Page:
Dependency management for iOS and OSX development
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.travis.yml Added travis file Sep 4, 2011


[NOT MAINTAINED] Vendor – an iOS library management system Build Status

Note: This software is currently in super alpha. I've been testing it with my own projects, and its seemed to work so far. If you have any problems, feel free to create an issue. If your having a problem with installing the vendor libraries into XCode, could you also provide me with your .xcodeproj file, you don't need to give me the source files just the project file is all I need.

Vendor makes the process of using and managing libraries in iOS easy. Vendor is modeled after Bundler. Vendor streamlines the installation and update process for dependent libraries. It also tracks versions and manages dependencies between libraries.


If you have RVM installed, simply run:

$ gem install vendor

Otherwise, you'll need to:

$ sudo gem install vendor

Installing Libraries

Step 1: Specify dependencies

Specify your dependencies in a Vendors file in your project's root.

# Downloads the latest version of DKBenchmark from
lib "DKBenchmark"

# Downloads version 0.5 of DKPredicateBuilder from
lib "DKPredicateBuilder", '0.5'

# Include all the source files found in ~/Development/DKRest/Classes
# This is usefull when developing your own libraries
lib "DKRest", :path => "~/Development/DKRest", :require => "Classes"

# Checks out the git repo and includes all the files found in the
# AFNetworking folder in the repo. The require option is handy for
# repo's that haven't created vendor libraries and pushed them to
lib "DKRest", :git => "git://", :require => "AFNetworking"

# The Vendorfile allows you to specify targets to add your libraries to.
# By default, each library will be added to all targets, but if you have
# library that you only wanted to use in the "Integration Tests" target,
# you could do the following
target "Integration Tests" do
  lib "cedar", '0.2'

# These lines are an alternative syntax to the target specification above
lib "OCMock", :targets => [ "Integration Tests", "Specs" ]
lib "Kiwi", :target => "Specs"

You can do this by either creating a Vendorfile manually, or by running:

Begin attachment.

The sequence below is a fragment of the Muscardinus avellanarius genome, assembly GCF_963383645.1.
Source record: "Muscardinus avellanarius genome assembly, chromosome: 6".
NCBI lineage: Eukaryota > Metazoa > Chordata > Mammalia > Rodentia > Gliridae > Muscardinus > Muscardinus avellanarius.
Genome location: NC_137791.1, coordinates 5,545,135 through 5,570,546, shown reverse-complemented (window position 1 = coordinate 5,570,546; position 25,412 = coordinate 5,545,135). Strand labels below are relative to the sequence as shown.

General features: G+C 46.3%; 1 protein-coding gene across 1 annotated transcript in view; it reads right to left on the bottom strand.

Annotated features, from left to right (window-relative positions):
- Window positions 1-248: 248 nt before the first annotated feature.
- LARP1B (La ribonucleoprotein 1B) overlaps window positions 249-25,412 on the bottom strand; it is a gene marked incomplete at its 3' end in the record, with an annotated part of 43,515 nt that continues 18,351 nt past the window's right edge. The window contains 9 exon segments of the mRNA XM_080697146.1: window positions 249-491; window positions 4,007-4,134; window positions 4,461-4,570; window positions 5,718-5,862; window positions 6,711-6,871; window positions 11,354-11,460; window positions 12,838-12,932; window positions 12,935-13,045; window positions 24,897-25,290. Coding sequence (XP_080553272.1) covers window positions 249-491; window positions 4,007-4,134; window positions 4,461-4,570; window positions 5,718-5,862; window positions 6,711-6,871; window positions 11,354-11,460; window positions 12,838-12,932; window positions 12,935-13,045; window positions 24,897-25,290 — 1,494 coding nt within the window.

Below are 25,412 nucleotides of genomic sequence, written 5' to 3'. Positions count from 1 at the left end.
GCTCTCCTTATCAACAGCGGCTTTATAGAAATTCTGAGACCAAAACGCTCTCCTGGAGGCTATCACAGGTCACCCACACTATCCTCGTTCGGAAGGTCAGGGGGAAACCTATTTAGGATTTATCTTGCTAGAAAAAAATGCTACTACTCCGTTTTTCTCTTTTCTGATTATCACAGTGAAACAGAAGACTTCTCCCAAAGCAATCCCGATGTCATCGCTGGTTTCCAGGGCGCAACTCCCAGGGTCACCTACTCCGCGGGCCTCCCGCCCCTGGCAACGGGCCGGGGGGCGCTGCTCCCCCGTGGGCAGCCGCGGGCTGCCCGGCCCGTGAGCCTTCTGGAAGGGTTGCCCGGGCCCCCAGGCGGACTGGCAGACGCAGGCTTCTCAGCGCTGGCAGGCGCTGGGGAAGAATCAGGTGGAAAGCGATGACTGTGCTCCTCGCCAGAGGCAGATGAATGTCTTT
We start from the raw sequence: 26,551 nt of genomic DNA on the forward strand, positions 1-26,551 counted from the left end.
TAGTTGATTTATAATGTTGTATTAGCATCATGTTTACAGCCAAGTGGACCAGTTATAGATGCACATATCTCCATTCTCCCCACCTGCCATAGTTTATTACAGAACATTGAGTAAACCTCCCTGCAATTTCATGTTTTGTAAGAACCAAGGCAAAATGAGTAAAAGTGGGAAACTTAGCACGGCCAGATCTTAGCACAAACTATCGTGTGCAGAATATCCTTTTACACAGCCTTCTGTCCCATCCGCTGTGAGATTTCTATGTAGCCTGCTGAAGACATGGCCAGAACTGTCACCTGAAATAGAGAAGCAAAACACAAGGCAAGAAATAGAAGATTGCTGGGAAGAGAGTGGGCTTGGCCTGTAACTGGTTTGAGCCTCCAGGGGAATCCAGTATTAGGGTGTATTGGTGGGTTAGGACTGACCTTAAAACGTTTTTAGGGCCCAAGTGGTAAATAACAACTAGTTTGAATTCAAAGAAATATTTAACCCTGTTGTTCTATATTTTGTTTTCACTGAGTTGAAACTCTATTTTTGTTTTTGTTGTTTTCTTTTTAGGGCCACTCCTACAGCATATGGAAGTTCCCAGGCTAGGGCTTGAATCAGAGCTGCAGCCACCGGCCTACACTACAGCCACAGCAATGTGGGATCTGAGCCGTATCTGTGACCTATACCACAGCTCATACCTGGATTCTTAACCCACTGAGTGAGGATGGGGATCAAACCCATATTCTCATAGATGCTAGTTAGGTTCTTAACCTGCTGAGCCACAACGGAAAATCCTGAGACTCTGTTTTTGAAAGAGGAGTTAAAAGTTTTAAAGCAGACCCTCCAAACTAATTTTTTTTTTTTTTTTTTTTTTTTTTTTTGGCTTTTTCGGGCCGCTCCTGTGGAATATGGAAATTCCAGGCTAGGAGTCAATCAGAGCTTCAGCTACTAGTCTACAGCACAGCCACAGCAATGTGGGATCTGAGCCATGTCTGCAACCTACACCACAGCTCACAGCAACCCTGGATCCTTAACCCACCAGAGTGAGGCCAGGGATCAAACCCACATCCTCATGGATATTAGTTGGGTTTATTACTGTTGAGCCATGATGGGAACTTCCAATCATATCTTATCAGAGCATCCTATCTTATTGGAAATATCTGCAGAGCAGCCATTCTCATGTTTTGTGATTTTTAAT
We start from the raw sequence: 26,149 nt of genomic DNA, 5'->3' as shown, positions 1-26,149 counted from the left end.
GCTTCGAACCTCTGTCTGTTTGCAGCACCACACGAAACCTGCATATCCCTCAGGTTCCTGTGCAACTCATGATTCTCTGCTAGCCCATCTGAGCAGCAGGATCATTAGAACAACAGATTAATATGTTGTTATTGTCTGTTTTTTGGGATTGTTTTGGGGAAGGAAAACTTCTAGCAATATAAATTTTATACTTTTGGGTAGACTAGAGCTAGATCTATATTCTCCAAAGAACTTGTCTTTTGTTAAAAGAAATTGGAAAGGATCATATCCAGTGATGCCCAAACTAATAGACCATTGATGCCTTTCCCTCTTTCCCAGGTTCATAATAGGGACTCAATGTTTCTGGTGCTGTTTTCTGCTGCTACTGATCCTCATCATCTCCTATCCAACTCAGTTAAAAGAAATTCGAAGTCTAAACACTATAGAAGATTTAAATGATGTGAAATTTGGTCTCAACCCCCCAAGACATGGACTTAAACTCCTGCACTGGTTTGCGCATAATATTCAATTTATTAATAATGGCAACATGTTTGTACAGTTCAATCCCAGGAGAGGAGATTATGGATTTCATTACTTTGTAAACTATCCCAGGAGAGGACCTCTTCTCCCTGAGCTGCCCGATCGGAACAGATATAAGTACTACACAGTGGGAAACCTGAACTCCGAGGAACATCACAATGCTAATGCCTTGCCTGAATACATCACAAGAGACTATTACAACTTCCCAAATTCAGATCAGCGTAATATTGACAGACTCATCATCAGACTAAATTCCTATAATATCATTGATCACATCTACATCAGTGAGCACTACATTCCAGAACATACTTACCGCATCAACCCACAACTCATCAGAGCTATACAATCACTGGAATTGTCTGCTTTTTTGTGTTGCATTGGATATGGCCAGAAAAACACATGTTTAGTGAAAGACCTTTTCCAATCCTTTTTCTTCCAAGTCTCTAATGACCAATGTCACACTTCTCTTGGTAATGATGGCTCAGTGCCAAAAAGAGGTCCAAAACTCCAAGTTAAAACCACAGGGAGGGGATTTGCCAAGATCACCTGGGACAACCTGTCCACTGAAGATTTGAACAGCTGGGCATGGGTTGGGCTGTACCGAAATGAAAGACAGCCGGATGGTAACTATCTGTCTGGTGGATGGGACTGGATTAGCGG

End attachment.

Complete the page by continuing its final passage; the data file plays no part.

$ vendor init

Step 2: Install dependencies

$ vendor install
$ git add Vendors.lock

Installing a vendor library gets the latest version of the code, and adds them directly to your project in a Vendor group.

As part of the installation process the required frameworks are added aswell as any compiler/linker flags. The installed version of the library is captured in the Vendors.lock file.

Step 3: There is no spoon

Or step 3 for that matter!

Creating Libraries

If a vendor library has no framework dependencies, has no required additional compiler/linker flags, and has an XCode project, it doesn’t require a "vendorspec". An example is JSONKit, which may be specified as below. However, if another Vendor library requires JSONKit, JSONKit must have a vendorspec.

lib "JSONKit", :git => ""

However, if the vendor library requires frameworks or has dependencies on other Vendor libraries, it must have a vendorspec. As with Rubygems, a vendorspec is some declarative Ruby code that is open source and centrally managed.

To create a vendorspec, simply run:

$ vendor library init

This command will create a blank .vendorspec file that looks something like this: do |s|           "DKBenchmark"
  s.version        "0.1"

  s.authors        "keithpitt"          ""
  s.description    "Easy benchmarking in Objective-C using blocks"

  s.homepage       ""
  s.source         ""           ""

  s.files          [ "DKBenchmark.h", "DKBenchmark.m", "static-lib.a" ]
  s.resources      [ "images/loading.png", "images/loading@2x.png" ]

  s.build_setting  :other_linker_flags, [ "-ObjC", "+lsdd" ]
  s.build_setting  "CLANG_WARN_OBJCPP_ARC_ABI", false
  s.build_setting  "GCC_PRECOMPILE_PREFIX_HEADER", "YES"

  s.framework      "CoreGraphics.framework"
  s.framework      "UIKit.framework"

  s.dependency     "JSONKit", "0.5"
  s.dependency     "ASIHTTPRequest", "~> 4.2"
  s.dependency     "AFINetworking", "<= 2.5.a"


Change what you need to match your project, then build a packaged vendor library by running:

$ vendor library build my_library.vendorspec

Now that you have a packaged library, you can push it to by running:

$ vendor library push my_library.vendor


Vendor was inspired by a blog post entitled Vendor – Bringing Bundler to iOS. I had started working on Vendor after they started doing it themselves. Their repo can be found here I took many of the ideas (and parts of this Readme) from their code.

After reading this blog post by Ben Schwarz, I decided just to start something.

There is no value in hoarding away your treasures. If you’re genuinely creating things that you want to share with other people, then put them out there, fail, make mistakes and poor judgements... but for gods sake, do something!

So I've probably made mistake or two. But thats OK, because at least I have something working. If you see something you think could be done better, feel free to fork and submit a pull request :)

Special Thanks

Thanks to the following libraries and people, without their contributions to open source, Vendor would have never been...

Note on Patches/Pull Requests

  1. Fork the project.
  2. Make your feature addition or bug fix.
  3. Add tests for it. This is important so I don't break it in a future version unintentionally.
  4. Commit, do not mess with rakefile, version, or history. (if you want to have your own version, that is fine but bump version in a commit by itself I can ignore when I pull)
  5. Send me a pull request. Bonus points for topic branches.


Copyright © 2011 Keith Pitt. See LICENSE for details.